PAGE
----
By Nick Danforth
The recent coup attempt in Turkey came as a complete surprise to most observers. But a decade ago, the only surprise would have been the fact that it didn’t succeed. After all, in the last 60 years Turkey has had four coups led by a military famously committed to secularism. When the Islamist Justice and Development Party, or AKP, was elected in 2002, another coup seemed all too likely.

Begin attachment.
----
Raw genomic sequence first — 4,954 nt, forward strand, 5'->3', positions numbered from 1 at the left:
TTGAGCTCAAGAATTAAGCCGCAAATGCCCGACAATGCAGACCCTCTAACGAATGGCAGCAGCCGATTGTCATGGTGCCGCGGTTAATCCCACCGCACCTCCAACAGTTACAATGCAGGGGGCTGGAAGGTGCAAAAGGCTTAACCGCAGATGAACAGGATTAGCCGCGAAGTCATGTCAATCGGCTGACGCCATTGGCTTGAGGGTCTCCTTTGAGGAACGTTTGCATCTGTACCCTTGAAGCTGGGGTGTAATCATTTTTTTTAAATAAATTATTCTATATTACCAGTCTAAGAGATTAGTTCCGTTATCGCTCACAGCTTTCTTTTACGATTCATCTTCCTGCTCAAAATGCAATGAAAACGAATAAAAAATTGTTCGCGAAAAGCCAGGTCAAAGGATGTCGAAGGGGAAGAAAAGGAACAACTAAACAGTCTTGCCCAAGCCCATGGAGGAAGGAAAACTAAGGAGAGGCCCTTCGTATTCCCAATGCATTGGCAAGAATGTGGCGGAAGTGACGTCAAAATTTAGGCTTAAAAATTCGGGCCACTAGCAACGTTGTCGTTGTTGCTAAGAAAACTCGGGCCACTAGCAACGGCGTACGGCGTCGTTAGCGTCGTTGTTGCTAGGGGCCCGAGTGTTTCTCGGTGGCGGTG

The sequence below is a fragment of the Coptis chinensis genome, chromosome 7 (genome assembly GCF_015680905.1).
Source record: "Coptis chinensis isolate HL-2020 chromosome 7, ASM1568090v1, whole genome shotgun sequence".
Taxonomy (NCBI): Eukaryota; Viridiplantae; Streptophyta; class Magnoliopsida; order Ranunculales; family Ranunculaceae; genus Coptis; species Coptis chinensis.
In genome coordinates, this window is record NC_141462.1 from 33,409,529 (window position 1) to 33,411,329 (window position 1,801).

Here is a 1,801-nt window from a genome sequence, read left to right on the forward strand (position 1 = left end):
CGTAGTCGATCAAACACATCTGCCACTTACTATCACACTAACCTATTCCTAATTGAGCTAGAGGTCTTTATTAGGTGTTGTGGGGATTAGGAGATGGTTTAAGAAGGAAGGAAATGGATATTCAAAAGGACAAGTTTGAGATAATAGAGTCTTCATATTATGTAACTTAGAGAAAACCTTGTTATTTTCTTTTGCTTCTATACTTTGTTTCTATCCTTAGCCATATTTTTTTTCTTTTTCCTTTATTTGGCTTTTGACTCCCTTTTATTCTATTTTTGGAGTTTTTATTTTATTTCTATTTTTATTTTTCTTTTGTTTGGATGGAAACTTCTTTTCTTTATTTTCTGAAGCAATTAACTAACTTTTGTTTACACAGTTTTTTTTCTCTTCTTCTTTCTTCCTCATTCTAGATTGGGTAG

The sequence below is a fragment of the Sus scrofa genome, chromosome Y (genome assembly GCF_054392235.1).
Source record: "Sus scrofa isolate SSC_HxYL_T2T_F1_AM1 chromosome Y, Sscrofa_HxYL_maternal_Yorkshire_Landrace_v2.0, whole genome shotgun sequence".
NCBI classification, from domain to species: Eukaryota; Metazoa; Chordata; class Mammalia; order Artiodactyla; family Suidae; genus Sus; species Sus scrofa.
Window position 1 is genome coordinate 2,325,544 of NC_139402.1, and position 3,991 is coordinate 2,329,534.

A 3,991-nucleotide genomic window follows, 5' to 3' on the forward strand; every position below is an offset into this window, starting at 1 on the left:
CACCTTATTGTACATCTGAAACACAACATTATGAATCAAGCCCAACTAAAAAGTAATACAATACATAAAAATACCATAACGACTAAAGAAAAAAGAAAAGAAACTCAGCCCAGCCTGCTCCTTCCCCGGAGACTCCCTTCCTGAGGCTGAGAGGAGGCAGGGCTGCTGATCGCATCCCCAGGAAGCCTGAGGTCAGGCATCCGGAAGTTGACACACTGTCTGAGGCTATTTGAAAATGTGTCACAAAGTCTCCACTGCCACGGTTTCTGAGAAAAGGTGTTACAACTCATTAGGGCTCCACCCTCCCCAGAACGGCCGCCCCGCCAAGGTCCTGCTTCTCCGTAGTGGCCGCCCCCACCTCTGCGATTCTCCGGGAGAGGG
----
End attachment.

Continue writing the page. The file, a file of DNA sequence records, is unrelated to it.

Having survived, the AKP’s authority now appears unchallenged; President Recep Tayyip Erdogan is taking no risks as he purges the military of any potentially disloyal officers who remain. How did Erdogan and his party escape the fate of their predecessors?